Washington Post: VA health chief acknowledges a shortage of protective gear for its hospital workers. “For weeks, nurses and other employees at Veterans Affairs hospitals have said they were working with inadequate protective gear. VA officials denied it. But in an interview, the physician in charge of the country’s largest health-care system acknowledged the shortage — and said masks and other supplies are being diverted for the national stockpile.”

CNN: Coronavirus training by text message: How some companies are keeping workers informed. “For the past three years, Hello Alfred has partnered with residential buildings to provide a concierge-like service for residents. But on Wednesday, the company announced it is allowing people, regardless of what building they live in, to use its service for food and essential goods deliveries in more than 20 US cities. Unlike many other delivery services, its workers, called ‘Alfreds,’ are employees who receive health benefits, sick leave, and more. The company is providing workers with masks, gloves and hand sanitizer, but it wanted to do more. That meant getting relevant information about coronavirus into the hands of its workers in an easy-to-use way to help protect them.”

Washington Post: The pandemic at sea. “A Post review of cruise line statements, government announcements and media reports found that the coronavirus infected passengers and crew on at least 55 ships that sailed in the waters off nearly every continent, about a fifth of the total global fleet. The industry’s decision to keep sailing for weeks after the coronavirus was first detected in early February on a cruise ship off the coast of Japan, despite the efforts by top U.S. health officials to curtail voyages, was among a number of decisions that health experts and passengers say contributed to the mounting toll.”

Reuters: U.S. warship heads to port after coronavirus outbreak. ” At least 18 sailors aboard a U.S. Navy destroyer have tested positive for the new coronavirus, U.S. officials said on Friday, dealing another blow to the military as it faces fallout over its handling of an outbreak on an aircraft carrier last month.”


World Health Organization: “Immunity passports” in the context of COVID-19. “WHO has published guidance on adjusting public health and social measures for the next phase of the COVID-19 response.1 Some governments have suggested that the detection of antibodies to the SARS-CoV-2, the virus that causes COVID-19, could serve as the basis for an ‘immunity passport’ or ‘risk-free certificate’ that would enable individuals to travel or to return to work assuming that they are protected against re-infection. There is currently no evidence that people who have recovered from COVID-19 and have antibodies are protected from a second infection.”

EurekAlert: The most promising strategies for defeating coronavirus: A review study. “In a new study in Frontiers in Microbiology, aimed at the research community but also comprehensible for non-specialists, experts from the University of North Carolina at Chapel Hill review possible strategies against dangerous coronaviruses – not only SARS-CoV-2 and its relatives such as SARS-Cov (causing Severe Acute Respiratory Syndrome, SARS) and MERS-Cov (causing Middle East Respiratory Syndrome, MERS), but also as yet unknown strains which will inevitably emerge in the future. They propose that the most promising approaches for fast progress are selected antivirals such as remdesivir, and gene therapy.”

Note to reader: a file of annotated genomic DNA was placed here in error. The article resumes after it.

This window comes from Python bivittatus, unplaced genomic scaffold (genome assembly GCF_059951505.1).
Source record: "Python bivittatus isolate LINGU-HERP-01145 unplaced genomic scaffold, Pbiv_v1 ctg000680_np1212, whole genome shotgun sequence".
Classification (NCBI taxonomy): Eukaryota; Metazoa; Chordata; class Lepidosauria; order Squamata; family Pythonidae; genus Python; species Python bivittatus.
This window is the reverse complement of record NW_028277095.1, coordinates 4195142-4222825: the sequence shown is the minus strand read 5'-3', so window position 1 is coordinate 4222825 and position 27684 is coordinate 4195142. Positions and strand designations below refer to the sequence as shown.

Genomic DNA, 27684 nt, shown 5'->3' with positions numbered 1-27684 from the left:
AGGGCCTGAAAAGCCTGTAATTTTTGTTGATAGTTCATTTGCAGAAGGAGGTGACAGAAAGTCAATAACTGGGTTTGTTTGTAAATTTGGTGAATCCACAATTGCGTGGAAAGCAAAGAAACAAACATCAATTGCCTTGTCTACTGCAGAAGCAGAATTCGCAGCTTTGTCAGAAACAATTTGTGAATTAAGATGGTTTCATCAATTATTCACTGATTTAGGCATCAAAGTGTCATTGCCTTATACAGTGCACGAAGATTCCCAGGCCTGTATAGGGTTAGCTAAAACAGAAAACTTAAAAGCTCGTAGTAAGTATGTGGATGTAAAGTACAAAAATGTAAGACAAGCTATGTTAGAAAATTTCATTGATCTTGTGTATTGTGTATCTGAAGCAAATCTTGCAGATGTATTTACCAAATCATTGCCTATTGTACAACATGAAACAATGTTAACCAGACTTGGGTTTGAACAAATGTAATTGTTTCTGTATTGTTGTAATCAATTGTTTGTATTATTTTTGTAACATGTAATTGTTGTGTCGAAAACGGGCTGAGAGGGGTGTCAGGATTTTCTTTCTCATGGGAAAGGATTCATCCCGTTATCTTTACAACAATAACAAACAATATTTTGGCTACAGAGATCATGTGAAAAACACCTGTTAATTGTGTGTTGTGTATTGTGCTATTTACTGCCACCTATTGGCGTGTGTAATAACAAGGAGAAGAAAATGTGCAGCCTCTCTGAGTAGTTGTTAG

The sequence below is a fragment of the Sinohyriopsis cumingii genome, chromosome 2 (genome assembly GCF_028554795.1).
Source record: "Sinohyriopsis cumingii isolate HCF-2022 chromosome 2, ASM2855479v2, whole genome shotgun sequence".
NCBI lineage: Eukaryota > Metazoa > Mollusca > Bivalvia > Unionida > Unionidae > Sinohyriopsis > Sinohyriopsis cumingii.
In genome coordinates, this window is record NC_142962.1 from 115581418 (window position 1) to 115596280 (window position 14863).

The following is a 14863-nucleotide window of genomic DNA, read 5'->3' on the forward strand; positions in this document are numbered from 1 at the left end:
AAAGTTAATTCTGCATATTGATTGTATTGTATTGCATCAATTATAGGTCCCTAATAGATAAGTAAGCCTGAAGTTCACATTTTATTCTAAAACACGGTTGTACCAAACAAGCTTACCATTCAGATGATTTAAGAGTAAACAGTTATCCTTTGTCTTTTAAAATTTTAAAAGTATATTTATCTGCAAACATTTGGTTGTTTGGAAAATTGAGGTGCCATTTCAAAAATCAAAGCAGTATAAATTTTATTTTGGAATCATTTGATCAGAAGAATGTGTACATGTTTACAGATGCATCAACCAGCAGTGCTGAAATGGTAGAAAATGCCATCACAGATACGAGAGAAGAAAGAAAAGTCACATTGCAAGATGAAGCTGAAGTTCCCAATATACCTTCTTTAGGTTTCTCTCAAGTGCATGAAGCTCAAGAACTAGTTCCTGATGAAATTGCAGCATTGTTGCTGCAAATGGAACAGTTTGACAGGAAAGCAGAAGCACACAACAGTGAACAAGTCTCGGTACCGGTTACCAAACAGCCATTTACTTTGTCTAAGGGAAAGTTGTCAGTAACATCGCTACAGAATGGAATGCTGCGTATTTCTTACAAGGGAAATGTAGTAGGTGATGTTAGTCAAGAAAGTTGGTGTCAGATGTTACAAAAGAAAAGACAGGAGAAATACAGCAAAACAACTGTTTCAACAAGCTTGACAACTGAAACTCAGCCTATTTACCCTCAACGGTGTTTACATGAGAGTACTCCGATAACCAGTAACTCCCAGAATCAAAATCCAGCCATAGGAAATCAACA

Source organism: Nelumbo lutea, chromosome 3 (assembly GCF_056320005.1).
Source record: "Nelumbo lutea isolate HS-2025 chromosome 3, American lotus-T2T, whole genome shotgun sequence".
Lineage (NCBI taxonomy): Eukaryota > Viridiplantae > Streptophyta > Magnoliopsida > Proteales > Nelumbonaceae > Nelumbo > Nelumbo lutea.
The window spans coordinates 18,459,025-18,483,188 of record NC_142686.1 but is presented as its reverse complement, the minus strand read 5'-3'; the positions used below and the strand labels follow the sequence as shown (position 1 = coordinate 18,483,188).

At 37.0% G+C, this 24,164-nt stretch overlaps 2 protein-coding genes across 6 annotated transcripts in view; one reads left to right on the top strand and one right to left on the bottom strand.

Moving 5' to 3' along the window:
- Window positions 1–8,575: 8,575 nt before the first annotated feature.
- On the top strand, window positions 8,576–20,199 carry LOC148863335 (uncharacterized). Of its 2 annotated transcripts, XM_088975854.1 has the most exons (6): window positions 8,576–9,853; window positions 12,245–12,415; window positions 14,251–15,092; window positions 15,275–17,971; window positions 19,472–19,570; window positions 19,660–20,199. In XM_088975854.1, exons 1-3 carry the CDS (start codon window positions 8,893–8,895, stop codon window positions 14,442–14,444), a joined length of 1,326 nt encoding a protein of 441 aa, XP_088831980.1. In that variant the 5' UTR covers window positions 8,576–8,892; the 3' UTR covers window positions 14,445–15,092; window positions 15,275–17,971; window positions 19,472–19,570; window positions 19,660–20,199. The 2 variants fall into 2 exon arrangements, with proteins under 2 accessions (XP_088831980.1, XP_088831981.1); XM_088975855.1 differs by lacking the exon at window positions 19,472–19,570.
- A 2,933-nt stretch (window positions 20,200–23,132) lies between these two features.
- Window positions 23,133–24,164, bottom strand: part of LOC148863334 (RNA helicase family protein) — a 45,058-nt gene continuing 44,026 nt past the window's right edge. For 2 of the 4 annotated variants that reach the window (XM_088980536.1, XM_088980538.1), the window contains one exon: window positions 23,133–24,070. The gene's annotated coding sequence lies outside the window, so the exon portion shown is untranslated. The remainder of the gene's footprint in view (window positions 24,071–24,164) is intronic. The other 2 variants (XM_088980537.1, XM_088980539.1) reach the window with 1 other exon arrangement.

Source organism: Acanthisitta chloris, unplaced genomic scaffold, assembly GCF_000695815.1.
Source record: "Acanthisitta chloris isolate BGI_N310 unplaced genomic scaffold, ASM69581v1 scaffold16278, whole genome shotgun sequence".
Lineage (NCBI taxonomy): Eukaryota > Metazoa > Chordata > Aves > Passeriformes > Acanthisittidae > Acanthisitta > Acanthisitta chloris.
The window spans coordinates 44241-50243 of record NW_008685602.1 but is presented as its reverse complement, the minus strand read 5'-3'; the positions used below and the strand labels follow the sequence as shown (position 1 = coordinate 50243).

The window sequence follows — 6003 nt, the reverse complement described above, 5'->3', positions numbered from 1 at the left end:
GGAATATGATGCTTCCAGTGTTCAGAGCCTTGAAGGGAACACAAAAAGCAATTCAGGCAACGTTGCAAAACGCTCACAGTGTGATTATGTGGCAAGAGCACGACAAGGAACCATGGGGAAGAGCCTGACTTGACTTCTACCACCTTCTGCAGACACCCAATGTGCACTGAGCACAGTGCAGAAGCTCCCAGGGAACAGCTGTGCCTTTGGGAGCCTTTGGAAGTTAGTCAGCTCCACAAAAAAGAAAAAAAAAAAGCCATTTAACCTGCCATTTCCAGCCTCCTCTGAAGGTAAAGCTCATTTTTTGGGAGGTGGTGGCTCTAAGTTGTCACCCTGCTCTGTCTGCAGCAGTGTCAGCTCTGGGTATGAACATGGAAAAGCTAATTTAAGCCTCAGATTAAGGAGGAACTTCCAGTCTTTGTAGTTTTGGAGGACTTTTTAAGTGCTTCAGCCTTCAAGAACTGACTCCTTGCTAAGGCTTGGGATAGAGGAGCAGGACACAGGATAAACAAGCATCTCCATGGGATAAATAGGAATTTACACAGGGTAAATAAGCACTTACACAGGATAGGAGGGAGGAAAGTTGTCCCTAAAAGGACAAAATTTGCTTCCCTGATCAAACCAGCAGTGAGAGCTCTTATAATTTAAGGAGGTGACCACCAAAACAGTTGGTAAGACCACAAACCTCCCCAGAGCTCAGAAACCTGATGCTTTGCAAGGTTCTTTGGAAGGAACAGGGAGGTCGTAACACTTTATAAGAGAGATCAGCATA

EurekAlert: Conservative and social media usage associated with misinformation about COVID-19. “People who relied on conservative media or social media in the early days of the COVID-19 outbreak were more likely to be misinformed about how to prevent the virus and believe conspiracy theories about it, a study of media use and public knowledge has found.”

Axios: Social media use spikes during pandemic. “Prior to the pandemic, consumers and tech companies were both becoming more aware of the overuse of social media and actively trying to limit it. In a time when people can’t connect with friends and family in person, companies have put these efforts on pause.”

New York Times: Prescriptions Surged as Trump Praised Drugs in Coronavirus Fight. “It was at a midday briefing last month that President Trump first used the White House telecast to promote two antimalarial drugs in the fight against the coronavirus. ‘I think it could be something really incredible,’ Mr. Trump said on March 19, noting that while more study was needed, the two drugs had shown ‘very, very encouraging results’ in treating the virus. By that evening, first-time prescriptions of the drugs — chloroquine and hydroxychloroquine — poured into retail pharmacies at more than 46 times the rate of the average weekday, according to an analysis of prescription data by The New York Times.”

Reuters: Exclusive: Trial of Gilead’s potential coronavirus treatment running ahead of schedule, researcher says. “Remdesivir has drawn tremendous attention as a therapy with the potential to alter the course of the disease, based on anecdotal reports that it may have helped some patients. Those hopes were dampened somewhat on Thursday, when details from a Chinese remdesivir trial in patients with severe COVID-19 inadvertently released by the World Health Organization suggested it provided no benefit. Gilead pushed back on that interpretation saying the study, which was stopped early due to low patient enrollment, cannot provide meaningful conclusions.”

CoronaBuzz is brought to you by ResearchBuzz. I love your comments, I love your site suggestions, and I love you. Feel free to comment, send resource suggestions, or tag @buzz_corona on Twitter. Thanks!

Categories: coronabuzz

Tagged as: ,

Leave a Reply